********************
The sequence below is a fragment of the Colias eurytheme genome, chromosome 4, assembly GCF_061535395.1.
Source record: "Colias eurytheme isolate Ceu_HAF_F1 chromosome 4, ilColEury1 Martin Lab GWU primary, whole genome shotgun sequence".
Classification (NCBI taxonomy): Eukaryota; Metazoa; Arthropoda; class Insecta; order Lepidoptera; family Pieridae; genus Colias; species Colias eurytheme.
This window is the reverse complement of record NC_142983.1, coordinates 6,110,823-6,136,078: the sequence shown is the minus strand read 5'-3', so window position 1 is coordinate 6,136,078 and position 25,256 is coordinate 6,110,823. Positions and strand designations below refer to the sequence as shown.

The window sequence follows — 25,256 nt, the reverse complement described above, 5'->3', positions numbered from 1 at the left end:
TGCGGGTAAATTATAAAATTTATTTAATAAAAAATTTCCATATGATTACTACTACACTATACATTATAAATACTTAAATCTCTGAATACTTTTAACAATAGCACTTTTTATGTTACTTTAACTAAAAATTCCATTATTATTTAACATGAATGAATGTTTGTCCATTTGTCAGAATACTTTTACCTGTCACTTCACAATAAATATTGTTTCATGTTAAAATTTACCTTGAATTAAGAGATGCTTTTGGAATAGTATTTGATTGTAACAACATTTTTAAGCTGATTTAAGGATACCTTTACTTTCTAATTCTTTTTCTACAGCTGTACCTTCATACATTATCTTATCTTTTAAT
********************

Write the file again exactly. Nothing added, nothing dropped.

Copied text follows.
The sequence below is a fragment of the Colias eurytheme genome, chromosome 4, assembly GCF_061535395.1.
Source record: "Colias eurytheme isolate Ceu_HAF_F1 chromosome 4, ilColEury1 Martin Lab GWU primary, whole genome shotgun sequence".
Classification (NCBI taxonomy): Eukaryota; Metazoa; Arthropoda; class Insecta; order Lepidoptera; family Pieridae; genus Colias; species Colias eurytheme.
This window is the reverse complement of record NC_142983.1, coordinates 6,110,823-6,136,078: the sequence shown is the minus strand read 5'-3', so window position 1 is coordinate 6,136,078 and position 25,256 is coordinate 6,110,823. Positions and strand designations below refer to the sequence as shown.

The window sequence follows — 25,256 nt, the reverse complement described above, 5'->3', positions numbered from 1 at the left end:
TGCGGGTAAATTATAAAATTTATTTAATAAAAAATTTCCATATGATTACTACTACACTATACATTATAAATACTTAAATCTCTGAATACTTTTAACAATAGCACTTTTTATGTTACTTTAACTAAAAATTCCATTATTATTTAACATGAATGAATGTTTGTCCATTTGTCAGAATACTTTTACCTGTCACTTCACAATAAATATTGTTTCATGTTAAAATTTACCTTGAATTAAGAGATGCTTTTGGAATAGTATTTGATTGTAACAACATTTTTAAGCTGATTTAAGGATACCTTTACTTTCTAATTCTTTTTCTACAGCTGTACCTTCATACATTATCTTATCTTTTAAT